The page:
Countries Are Poor Thanks to Bad Policy, Not a Lack of Cash

September 5, 2013

It long has been evident that nations are poor because of bad policies, not inadequate cash balances, which make economic reform, not foreign aid, the key to growth. Unfortunately, politicians continue to take money from poor people in rich countries and give it to rich people in poor countries in the name of development. Now, a new study has found that the United Nations' celebrated Millennium Development Goals have no effect on economic development, says Doug Bandow, a senior fellow at the Cato Institute.

In 2000 government leaders adopted the United Nations Millennium Declaration. Participants set a number of objectives (called the Millennium Development Goals) for reducing extreme poverty by 2015.  The chief tool was expected to be foreign aid.

  • Along the way the United Nations (UN) established the Millennium Project "to develop a concrete action plan for the world to achieve the Millennium Development Goals and to reverse the grinding poverty, hunger and disease affecting billions of people."
  • The UN staged summits, produced reports and adopted "a global action plan." Tens of billions of dollars were pledged for the cause.

Few Americans would begrudge additional money for foreign assistance if the outlays actually reduced poverty. However, the record of more than six decades of financial transfers running in the trillions of dollars (from the United States, other nations, the UN and other organizations, such as the multilateral development banks) is failure.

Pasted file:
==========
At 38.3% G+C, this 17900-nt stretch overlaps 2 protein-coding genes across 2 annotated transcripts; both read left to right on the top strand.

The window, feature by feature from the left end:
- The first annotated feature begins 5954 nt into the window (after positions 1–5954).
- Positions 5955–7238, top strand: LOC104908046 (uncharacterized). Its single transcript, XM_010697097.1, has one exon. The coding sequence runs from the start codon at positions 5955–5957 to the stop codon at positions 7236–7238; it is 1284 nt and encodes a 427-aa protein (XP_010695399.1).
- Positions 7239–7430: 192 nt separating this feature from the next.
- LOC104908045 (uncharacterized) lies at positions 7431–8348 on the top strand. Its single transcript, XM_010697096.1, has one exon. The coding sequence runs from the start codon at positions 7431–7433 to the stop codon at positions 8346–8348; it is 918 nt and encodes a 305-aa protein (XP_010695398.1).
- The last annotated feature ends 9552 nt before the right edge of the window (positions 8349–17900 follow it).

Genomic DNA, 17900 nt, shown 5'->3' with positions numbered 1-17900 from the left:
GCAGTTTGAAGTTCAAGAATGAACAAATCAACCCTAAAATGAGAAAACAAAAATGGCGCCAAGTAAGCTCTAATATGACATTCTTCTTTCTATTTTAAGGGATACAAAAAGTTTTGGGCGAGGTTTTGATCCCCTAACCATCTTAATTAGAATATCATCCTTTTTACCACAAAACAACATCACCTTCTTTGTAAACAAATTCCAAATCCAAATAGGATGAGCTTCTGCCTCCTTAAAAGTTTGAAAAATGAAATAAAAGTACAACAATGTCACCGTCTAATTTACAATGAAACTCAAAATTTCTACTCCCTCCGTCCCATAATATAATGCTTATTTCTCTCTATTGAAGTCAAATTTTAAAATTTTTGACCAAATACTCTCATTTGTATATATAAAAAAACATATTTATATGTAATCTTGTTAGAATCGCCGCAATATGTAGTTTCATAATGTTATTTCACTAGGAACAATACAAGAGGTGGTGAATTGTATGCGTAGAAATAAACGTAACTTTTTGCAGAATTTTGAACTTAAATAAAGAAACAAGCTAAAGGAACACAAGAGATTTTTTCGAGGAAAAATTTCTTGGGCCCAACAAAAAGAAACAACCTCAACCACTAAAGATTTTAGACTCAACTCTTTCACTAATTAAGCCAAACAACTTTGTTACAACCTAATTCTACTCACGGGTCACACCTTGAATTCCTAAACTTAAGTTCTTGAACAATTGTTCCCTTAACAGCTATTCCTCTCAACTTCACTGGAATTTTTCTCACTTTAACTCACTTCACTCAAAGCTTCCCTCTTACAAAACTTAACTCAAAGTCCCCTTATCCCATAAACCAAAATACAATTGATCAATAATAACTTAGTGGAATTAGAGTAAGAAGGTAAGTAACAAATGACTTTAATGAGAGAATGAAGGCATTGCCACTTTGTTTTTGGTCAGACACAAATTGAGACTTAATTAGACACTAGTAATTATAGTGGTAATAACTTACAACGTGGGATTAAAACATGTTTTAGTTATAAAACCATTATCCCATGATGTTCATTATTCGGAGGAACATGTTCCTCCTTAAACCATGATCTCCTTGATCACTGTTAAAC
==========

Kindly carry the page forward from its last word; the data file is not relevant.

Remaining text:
• Foreign "aid" turned into foreign hindrance, creating long-term dependency while reinforcing self-defeating collectivist economic strategies and subsidizing authoritarian political systems.
  • The only correlation to growth turned out to be reform, which is discouraged when aid relieves the pain of failure.

If they served any purpose, it was as a political tool to loosen purse strings in industrialized states.  In fact, Dr. Howard Steven Friedman of Columbia University observed that "the Millennium Development Goals succeeded at raising the global awareness of investing in development," and were followed by "a demonstrable increase in the amount of donor funding."  The Heritage Foundation's Brett Schaefer was blunter:  "The most useful aspect of the MDGs [Millennium Development Goals] for the organization is not their impact on development, but rather the public-relations benefits of being able to claim a central role in the progress made in developing countries."

Source: Doug Bandow, "Sorry UN, Countries Are Poor Thanks to Bad Policy, Not a Lack of Cash," Forbes, August 26, 2013.

 

Browse more articles on Tax and Spending Issues